Sunday, May 30, 2010

ROME, OPEN CITY (Roberto Rossellini, 1945, Italy)

A tale of one city divided in two, a place where Nazi villains prowl the open streets and the secretive Resistance haunts the crumbling underworld of proud Rome. Director Roberto Rossellini’s neo noir masterpiece combines elements of melodrama and action genre with the brutal reality of tiny people making a big difference.

The labyrinthine narrative begins with goose-stepping authority as a Partisan narrowly escapes from German soldiers. He is later introduced as Giorgio Manfredi, a member of the Resistance who is dedicated to publishing black-market literature about the Nazi occupation. Though Manfredi is ubiquitous throughout, there is no single protagonist as many characters are introduced and fade in and out of the story. From Pina and her fiancĂ© Francesco, to the Priest Don Pietro and the betrayer Marina, Rossellini structures the film around a central plot point in which all the characters revolve. His use of non-professional actors and the casual use of slang and dialect create a sense of documentary reality, heightened by the use of bombed-out locations amid the poverty and squalor; these are set-pieces created by a very real war, the world has become a stage for the darkened cinema. Rossellini often descends into melodrama, relying on standard cinematic tropes to give life to emotion and sentimentality, fracturing the illusion. There is little room for personal investment: the Germans are all bad (Pina is pregnant and shot dead for no reason) and the Resistance fighters are all good. In time of war these borders may appear well-defined but should be considered subjectively. But Rossellini considers Pietro’s fate very carefully as he must decide between virtue and vice in the face of death.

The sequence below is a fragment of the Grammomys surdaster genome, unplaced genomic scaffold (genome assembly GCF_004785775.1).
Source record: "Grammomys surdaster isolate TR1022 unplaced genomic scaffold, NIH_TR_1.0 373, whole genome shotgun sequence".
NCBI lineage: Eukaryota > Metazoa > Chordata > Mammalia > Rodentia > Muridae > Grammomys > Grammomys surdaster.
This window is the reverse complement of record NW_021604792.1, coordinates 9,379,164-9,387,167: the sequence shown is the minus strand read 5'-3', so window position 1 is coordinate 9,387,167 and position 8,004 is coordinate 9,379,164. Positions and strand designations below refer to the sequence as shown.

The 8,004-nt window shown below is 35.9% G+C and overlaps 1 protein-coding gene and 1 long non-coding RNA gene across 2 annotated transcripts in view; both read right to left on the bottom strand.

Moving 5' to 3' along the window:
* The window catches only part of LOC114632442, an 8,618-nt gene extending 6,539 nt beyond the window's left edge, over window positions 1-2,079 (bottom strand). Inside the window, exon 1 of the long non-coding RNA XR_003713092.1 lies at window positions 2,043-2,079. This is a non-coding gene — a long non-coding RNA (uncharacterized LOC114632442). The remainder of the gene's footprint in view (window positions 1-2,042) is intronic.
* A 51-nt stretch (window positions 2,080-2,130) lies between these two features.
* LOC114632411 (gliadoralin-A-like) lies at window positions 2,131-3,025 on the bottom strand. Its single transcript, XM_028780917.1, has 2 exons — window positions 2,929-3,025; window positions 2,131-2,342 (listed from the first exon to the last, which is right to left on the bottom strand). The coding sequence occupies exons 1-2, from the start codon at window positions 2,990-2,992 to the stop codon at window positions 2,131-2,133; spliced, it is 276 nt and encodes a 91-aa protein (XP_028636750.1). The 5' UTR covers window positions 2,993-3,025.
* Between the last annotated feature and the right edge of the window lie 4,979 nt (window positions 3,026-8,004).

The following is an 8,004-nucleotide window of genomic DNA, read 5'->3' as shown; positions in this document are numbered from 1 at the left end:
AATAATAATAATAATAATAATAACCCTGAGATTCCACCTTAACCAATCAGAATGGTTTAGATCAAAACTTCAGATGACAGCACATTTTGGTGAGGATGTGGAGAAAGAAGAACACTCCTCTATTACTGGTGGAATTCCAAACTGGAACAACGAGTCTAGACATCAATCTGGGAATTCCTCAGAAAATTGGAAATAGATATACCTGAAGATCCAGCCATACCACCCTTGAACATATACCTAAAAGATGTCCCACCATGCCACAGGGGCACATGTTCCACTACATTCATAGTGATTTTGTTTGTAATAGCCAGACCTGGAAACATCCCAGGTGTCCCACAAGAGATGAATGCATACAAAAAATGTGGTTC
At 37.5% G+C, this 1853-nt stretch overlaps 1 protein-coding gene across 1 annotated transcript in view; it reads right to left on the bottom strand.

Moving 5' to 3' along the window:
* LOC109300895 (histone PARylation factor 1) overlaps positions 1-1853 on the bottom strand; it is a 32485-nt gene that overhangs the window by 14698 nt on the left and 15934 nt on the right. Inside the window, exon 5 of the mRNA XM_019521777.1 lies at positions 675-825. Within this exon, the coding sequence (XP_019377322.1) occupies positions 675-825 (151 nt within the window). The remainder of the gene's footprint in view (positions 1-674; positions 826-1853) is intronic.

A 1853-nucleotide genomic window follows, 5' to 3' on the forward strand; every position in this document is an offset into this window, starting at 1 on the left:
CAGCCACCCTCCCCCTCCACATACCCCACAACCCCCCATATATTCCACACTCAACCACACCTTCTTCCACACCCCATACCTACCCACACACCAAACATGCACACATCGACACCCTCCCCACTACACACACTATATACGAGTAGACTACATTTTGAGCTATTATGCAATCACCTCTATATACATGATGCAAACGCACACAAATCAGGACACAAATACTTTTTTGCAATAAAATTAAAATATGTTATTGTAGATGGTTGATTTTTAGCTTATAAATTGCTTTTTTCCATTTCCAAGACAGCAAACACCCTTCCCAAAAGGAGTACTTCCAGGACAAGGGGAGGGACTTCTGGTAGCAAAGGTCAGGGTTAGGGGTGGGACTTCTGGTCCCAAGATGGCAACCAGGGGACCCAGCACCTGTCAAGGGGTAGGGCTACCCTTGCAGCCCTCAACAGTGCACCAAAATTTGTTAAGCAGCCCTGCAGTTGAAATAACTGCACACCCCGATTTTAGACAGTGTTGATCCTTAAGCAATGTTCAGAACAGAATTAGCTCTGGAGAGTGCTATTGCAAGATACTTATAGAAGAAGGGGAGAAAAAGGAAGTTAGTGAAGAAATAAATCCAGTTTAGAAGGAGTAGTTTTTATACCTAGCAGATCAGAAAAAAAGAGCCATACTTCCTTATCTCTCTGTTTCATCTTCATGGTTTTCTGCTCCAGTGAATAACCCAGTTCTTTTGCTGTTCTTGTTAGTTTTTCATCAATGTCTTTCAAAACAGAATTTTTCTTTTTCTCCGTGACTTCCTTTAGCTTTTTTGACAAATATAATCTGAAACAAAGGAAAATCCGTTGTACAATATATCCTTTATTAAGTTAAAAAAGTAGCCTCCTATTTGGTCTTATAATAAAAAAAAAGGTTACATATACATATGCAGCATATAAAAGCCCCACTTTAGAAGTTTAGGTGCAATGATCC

Finally, he gives the moral high road to the priest who faces his execution with fear and dignity, passing The Word to a younger generation who shall fight for all that is good. Final Grade: (A)


Chris, a librarian said...

Harry Feist as Major Bergmann was definitely the slimy Nazi forefather or Christoph Waltz in Inglorious Basterds.

Alex DeLarge said...

Nice revelation, I like it! Though I gave IG a bad review, Waltz was exceptional. The main difference I see in characterization is based on the narrative template: Rossellini is deadly serious and Tarantino is comedically dead.

Chase Kahn said...

I was going to include this in my ongoing WWII Marathon, but I opted out because I wanted to watch it with "Paisan" and "Germany, Year Zero" all in one swoop and for the fact that I didn't feel right putting it in there with the Hollywood John Wayne-Gregory Peck war films.

I HAVE to get to this sometime this summer.

Alex DeLarge said...

Chase, you won't be dissapointed! I watched all three as part of Criterion's awesome War Trilogy set and there is an undeniable power to seeing them in order. I have already written reviews of each and will post in the coming days:)